This lack of center within the rest of the Marvel Universe doesn’t just make the book’s continuity muddy. The real problem this causes is that nothing in the series feels like it matters. After a couple of issues, we get to see the antagonists to the school, a group called The Hollow. They claim some sort of animosity towards the school and some desire to teach the students a lesson (in the threatening sense). But at best, these enemies seem like a knockoff version of the Empirikul from Jason Aaron’s Doctor Strange. At worst, they’re a generic group of faceless men in robes, who will be forgotten as soon as the series ends.
This is a book all about taking all these frayed threads, these various magical concepts created by so many different people with no real collaborative effort and weaving them together into a unified tapestry of magic realms. That doesn’t mean that Young and Ramos shouldn’t be creating new characters and villains, but redundant creations stick out like a very sore thumb. The Hollow take a place in the book that would have felt really meaningful if they were a preexisting group of adversaries. Much like its nebulous continuity, this purposeless introduction of uninteresting antagonists makes Strange Academy feel like it doesn’t matter.
I’ve invoked New X-Men: Academy X a few times as a book that was a clear and visible influence on the existence of Strange Academy. And I feel like it’s a good comparison to illustrate just how Strange Academy fails in its own goals. Academy X introduced characters that, from the very beginning, were messy and complicated. Wallflower had her whole family situation, Elixir was a bigot, and Wither’s powers killed people. The characters weren’t standard school adventure tropes held together because the plot demanded it, they were immediately compelling and emotionally complex people who were thrust in a situation where the only way through was together.
But for the first 3 issues of Strange Academy, the characters were not put into any arduous situations. They had very little conflict that couldn’t be solved by a conversation. In the first issue, two characters are sent to Limbo and don’t come back until the end of the second issue – and it’s played off as a gag! It’s not until the end of the third issue that there’s any sort of “cliffhanger” that would make the audience feel invested in the story. The only appeal of the book seemed to be curiosity about the characters – curiosity that the writing doesn’t really foster in its audience, as the characters are lackluster. By the time the big loss happens at the end of this first volume, I was already completely checked out – something significant happened to the most interesting character in the book, and all I could muster was “Oh.” This is unacceptable, especially for a brand new series featuring brand new characters.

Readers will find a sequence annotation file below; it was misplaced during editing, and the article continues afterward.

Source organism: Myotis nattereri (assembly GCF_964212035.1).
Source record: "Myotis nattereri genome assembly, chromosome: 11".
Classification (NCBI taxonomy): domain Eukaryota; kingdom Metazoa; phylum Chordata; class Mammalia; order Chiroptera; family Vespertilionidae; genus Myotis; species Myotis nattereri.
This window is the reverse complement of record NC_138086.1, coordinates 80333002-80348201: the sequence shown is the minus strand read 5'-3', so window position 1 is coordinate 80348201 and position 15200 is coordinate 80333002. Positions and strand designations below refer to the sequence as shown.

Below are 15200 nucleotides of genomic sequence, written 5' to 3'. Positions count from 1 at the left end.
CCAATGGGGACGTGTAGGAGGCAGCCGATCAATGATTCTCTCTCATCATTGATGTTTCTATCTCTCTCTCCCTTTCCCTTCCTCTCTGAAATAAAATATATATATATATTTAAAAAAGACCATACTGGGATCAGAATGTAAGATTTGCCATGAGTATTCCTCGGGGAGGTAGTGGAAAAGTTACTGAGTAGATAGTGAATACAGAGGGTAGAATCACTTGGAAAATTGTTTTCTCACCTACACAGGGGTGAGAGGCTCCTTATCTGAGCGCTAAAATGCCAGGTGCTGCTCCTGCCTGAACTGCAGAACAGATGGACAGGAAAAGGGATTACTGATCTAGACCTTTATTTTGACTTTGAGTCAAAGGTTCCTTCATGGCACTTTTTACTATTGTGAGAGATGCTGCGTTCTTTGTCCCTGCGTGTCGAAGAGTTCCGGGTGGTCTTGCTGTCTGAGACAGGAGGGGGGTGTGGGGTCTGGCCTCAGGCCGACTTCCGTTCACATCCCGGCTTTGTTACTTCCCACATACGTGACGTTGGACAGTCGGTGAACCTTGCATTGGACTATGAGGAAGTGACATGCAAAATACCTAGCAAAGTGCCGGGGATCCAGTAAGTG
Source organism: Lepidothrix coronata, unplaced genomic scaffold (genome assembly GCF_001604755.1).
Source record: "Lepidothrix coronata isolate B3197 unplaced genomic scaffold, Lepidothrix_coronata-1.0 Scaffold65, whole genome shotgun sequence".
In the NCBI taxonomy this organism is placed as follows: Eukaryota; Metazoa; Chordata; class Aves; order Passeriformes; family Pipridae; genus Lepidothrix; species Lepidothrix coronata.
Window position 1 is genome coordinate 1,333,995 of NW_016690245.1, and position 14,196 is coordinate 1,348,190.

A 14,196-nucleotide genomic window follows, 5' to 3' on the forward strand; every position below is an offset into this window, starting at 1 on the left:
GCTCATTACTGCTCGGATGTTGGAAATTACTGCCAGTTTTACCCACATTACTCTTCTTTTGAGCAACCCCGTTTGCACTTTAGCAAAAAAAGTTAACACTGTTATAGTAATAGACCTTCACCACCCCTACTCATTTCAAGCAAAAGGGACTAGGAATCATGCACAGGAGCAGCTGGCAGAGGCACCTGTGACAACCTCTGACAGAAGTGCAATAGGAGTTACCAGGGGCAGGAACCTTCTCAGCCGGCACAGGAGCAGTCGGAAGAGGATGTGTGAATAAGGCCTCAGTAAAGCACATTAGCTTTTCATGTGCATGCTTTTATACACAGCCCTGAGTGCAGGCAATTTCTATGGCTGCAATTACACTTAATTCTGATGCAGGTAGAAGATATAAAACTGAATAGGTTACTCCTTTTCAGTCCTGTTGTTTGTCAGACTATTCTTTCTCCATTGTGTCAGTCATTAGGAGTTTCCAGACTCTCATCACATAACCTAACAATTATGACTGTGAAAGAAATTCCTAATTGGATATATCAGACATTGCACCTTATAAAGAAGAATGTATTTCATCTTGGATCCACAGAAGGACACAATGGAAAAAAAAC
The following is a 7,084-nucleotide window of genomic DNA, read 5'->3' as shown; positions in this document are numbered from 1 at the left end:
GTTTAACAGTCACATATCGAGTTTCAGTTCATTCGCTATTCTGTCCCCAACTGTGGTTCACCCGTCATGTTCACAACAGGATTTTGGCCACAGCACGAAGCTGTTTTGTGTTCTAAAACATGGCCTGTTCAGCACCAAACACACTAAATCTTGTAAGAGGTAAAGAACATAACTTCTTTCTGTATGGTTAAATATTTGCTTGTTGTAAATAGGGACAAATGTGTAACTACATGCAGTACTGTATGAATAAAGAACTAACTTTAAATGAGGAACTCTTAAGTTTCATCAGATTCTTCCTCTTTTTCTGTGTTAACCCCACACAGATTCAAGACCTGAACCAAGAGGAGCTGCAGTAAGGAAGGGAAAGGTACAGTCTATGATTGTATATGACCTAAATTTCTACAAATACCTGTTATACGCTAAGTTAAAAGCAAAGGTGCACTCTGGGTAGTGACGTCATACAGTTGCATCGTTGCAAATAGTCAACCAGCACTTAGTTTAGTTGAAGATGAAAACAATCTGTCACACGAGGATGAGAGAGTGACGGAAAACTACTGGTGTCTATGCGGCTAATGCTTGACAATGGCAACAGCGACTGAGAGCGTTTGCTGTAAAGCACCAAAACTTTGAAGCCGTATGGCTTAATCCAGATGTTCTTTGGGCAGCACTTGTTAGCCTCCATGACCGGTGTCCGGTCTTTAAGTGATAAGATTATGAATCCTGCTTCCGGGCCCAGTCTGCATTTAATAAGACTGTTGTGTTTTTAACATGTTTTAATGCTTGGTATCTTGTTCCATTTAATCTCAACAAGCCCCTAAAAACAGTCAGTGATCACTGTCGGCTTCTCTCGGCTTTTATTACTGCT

The biggest problem with Strange Academy is that the magic is never there. When we first get to see the Academy, it’s the first double page splash in the issue – but the Academy itself just looks so dull. It’s a normal-looking building with some neat colors off in the distance, and nothing more. Humberto Ramos is a major part of why it feels like so much is missing – while he’s a great fit on titles like Amazing Spider-Man, he doesn’t imbue the worlds he draws with enough whimsy and wonder to match the tone that Young is clearly trying to evoke. Having seen Skottie Young’s own artwork on titles like New X-Men and I Hate Fairyland, it feels like he was expecting to draw this series himself. At the very least, it would most likely have been a marked improvement over what we actually got.
This first volume ends on a note that, optimistically, could right the ship and put this series back on track. But if Young and Ramos aren’t able to turn this around, I can’t see this lasting long enough for a third arc. It’s really frustrating, because this is a corner of the Marvel Universe that would really benefit from what this series actually promises. I can only hope that the actual conflict being teased is enough of a catalyst to make the rest of the book matter.